The park is dedicated to providing accurate information and historical context to their visitors to reflect what really happened on the battlefield.

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The Visitor Center

After visitors wander around the field the Gettysburg Visitor Center provides a welcome relief from summer heat. More than that though, its Museum of the American Civil War is packed with information, relics, and stories from the Civil War. 

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The Soldier’s National Cemetery (Gettysburg National Cemetery), the final resting place of the Union soldiers who died at Gettysburg and where President Abraham Lincoln gave his famous address, is also located in the park and is open from dawn to dusk throughout the year.

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I left Gettysburg feeling overwhelmed by the reality of war and would return again to the park to find the stories of bravery and courage in the midst of it. The battlefield is full of stories of people who in a season when their country was hanging on by a thread, summoned enough hope for what their more perfect Union could be to fight for its future. 

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Worth Pondering…

Four score and seven years ago our fathers brought forth on this continent, a new nation, conceived in Liberty, and dedicated to the proposition that all men are created equal.

Now we are engaged in a great civil war, testing whether that nation, or any nation so conceived and so dedicated, can long endure. We are met on a great battlefield of that war.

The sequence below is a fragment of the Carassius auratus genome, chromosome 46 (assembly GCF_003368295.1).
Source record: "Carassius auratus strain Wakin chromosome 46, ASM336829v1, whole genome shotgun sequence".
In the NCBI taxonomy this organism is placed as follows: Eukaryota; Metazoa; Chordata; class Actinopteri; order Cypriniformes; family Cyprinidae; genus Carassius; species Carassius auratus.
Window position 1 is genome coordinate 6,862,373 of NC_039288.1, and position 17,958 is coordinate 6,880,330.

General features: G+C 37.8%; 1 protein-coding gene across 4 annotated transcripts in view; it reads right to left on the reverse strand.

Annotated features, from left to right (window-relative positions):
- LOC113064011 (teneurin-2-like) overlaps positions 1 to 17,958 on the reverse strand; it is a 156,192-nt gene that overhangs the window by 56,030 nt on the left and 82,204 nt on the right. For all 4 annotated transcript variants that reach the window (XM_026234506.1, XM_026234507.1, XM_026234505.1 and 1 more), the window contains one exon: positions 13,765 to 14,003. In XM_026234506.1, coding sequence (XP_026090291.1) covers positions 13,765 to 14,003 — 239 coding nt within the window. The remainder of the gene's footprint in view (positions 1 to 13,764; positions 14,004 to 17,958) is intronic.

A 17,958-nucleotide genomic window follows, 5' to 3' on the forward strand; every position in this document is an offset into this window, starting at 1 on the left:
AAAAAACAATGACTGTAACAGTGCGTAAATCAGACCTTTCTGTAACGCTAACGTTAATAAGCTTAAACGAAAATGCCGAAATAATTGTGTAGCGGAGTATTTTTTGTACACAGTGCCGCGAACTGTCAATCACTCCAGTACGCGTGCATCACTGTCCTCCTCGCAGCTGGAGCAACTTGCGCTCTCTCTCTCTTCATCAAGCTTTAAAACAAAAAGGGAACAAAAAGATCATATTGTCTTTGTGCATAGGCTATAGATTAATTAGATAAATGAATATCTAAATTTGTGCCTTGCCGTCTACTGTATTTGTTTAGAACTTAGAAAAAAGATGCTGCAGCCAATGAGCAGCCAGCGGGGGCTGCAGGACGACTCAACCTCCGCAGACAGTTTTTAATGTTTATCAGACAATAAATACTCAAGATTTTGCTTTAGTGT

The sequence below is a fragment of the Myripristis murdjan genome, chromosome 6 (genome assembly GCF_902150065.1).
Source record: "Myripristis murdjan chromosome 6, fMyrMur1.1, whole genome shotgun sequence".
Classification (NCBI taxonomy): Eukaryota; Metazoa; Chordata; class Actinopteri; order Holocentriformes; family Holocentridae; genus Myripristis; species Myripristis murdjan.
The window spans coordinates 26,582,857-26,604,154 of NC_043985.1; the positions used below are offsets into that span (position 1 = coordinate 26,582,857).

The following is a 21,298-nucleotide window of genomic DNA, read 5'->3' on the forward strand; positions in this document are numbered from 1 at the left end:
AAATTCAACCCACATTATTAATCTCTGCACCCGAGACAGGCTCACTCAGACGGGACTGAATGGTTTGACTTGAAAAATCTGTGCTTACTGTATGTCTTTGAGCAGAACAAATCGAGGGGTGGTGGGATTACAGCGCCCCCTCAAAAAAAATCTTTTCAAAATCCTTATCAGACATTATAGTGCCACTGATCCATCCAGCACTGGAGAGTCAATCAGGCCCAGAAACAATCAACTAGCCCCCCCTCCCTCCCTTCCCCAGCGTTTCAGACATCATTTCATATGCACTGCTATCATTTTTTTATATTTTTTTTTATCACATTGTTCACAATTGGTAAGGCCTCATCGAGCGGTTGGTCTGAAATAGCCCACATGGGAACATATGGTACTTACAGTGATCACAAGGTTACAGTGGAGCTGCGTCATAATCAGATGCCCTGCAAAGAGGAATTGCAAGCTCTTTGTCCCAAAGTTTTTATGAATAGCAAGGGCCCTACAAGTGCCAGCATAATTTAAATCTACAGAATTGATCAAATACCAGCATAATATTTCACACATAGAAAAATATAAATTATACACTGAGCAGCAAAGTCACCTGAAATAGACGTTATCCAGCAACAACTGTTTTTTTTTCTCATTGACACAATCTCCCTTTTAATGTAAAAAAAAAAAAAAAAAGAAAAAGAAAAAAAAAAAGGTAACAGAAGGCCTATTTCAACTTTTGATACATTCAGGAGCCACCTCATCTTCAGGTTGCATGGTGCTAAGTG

It is for us to be here dedicated to the great task remaining before us, that from these honored dead we take increased devotion to that cause for which they gave the last full measure of devotion, that we here highly resolve that these dead shall not have died in vain―that this nation, under God, shall have a new birth of freedom and that government of the people, by the people, for the people, shall not perish from the earth.

―Abraham Lincoln, November 19, 1863

Gettysburg National Military Park: A New Birth of Freedom

Gettysburg National Military Park offers a variety of experiences including opportunities to explore the battlefield

The Battle of Gettysburg was a major turning point in the Civil War, the Union victory that ended General Robert E. Lee’s second and most ambitious invasion of the North.

Gettysburg National Historic Park © Rex Vogel, all rights reserve

Often referred to as the “High Water Mark of the Rebellion”, Gettysburg was the Civil War’s largest battle. It was also the bloodiest single battle of the war, resulting in over 51,000 soldiers killed, wounded, captured, or missing.

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To properly bury the Union soldiers who died at Gettysburg, a “Soldiers Cemetery” was established on the battleground near the center of the Union line. It was here during the dedication ceremony on November 19, 1863, that President Abraham Lincoln spoke of “these honored dead…” and renewed the Union cause to reunite the war-torn nation with his most famous speech, the “Gettysburg Address”.